Under the statute, the corporation came into existence when its articles of incorporation were filed in the office of Secretary of State. Rev. Stats., arts. 4104, 4105. Although the trial court found that the services for which plaintiff sued were rendered in part before and in part after the filing of the articles, their value was assessed as an entirety at $500, and judgment was rendered for the whole amount. In this there was error. We are of opinion, that under the circumstances of this case, as shown by the evidence, the defendant corporation can not be held liable to the plaintiff for any services rendered by him before it was brought into legal existence.
Upon the question as to the liability of a corporation growing out of contracts made on its behalf by its promoters, there is considerable diversity and some conflict of opinion. But there are some propositions affecting this question upon which the authorities seem to be in substantial accord. A promoter, though he purport to act on behalf of the projected corporation, and not for himself, can not be treated as agent, because the nominal principal is not then in existence; and hence when there is nothing more than a contract by a promoter, in which he undertakes to bind the future corporation, it is generally conceded that it can not be enforced. Kelner v. Baxter, L. R., 2 Com. Pl., 174; Melhado v. Railway, L. R., 9 Com. Pl., 503.
The promoters themselves are liable upon the contract, unless the person with whom they engage agrees to look to some other fund for payment. Kerridge v. Hesse, 9 Carr. P., 200.
The statute, however, which authorizes the incorporation may provide that the corporation, when formed, shall pay the necessary expenses of promoting the scheme; in such a case, though the right of action is dependent upon the contract, the liability is created by the statute. Re Rotherham, etc., Co., L. T. Rep., N. S., 217.
It is now held in England, that although the articles of association bind the company to pay the expenses of its promotion, a third party can not avail himself of such a provision so as to maintain an action against the company. Re Rotherham, etc., Co., supra; Eley v. Assurance Co., 34 L. T. Rep., N. S., 190.
It is also generally held, that contracts by promoters made on behalf of the corporation, within the scope of its general authority, may be adopted by the latter after its organization. Some of the courts say they may be ratified; but ratification presupposes a principal existing at the time of the agent's action, and it seems to us, therefore, that the term is not applicable in its technical sense. McArthur v. Printing Co., 51 N.W. Rep., 215; Spiller v. Paris Skating Rink Co., 7 Ch. Div., 368.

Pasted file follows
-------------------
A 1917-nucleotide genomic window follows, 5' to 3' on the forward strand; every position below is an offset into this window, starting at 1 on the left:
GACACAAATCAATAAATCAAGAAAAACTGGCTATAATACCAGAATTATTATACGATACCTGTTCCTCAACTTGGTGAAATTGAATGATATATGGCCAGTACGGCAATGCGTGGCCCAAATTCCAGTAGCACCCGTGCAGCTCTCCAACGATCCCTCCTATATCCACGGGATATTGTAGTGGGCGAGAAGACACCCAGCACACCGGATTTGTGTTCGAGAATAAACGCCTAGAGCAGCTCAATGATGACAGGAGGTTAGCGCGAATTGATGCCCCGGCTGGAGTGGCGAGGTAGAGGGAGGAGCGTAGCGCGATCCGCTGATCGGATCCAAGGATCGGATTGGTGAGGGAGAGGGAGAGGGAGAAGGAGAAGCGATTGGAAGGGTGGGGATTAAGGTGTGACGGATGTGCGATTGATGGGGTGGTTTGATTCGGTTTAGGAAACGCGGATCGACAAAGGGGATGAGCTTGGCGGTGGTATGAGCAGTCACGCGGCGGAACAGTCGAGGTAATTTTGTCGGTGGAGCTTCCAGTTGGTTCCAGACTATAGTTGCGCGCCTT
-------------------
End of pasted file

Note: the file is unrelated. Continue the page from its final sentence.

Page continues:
With the exception of the law courts of England, the rule is also very generally recognized, that if a contract be made on behalf of a corporation by its promoters, and the corporation, after its organization, with a knowledge of the facts, accept its benefits, it must take it with its burdens; and if the other party has performed the stipulation binding upon him, it may be enforced as against the corporation. Spiller v. Rink Co., supra; Loucke v. Warehousing Co., 6 Ch., 67.
But as to the application of the rule last announced, the courts differ in opinion. A leading case upon this subject is Edwards v. Grand Junction Railway Company, 1 Milne Cr., 650. There the promoters of the railway company had entered into a contract with the trustees of a turnpike company, in which the latter agreed to withdraw their opposition to an act of Parliament for the incorporation of the railway company, in consideration of an agreement by the promoters to insert certain clauses in the act as to the nature of the necessary constructions at the crossing of the railway and the turnpike road, and the opposition was withdrawn, but the clauses were not inserted; and it was held, that the railway company should be enjoined from constructing the crossing in a manner different from that specified in the clauses which had been agreed upon and had been omitted. The correctness of the ruling in this case was seriously questioned in the House of Lords in Preston v. Railway, 5 House of Lords, 605, and in Caledonian Railway Company v. Helensburgh, 2 McQuean, 391. Same case, 2 Jur., N. S., 695. We presume the doubt as to this case arises from the fact that the only benefit accepted by the defendant company was the exercise of the powers conferred upon it by the act of Parliament.
When the promoters of a railway company have agreed with a landed proprietor through whose estates the road is projected to run, to take the requisite quantity of his land at a stipulated price, and after the corporation is formed it takes the land, it is certainly equitable that the company should be made to pay the agreed compensation; and the doctrine is recognized in many English equity cases. Stanley v. Railway, 3 Milne Cr., 773; Gooday v. Colchester Railway Co., L. R., 15 Eq., 596; Preston v. Liverpool Railway Co., L. R., 7 Eq., 124; Edwards v. Grand Junction Railway Co., 1 Milne Cr., 650.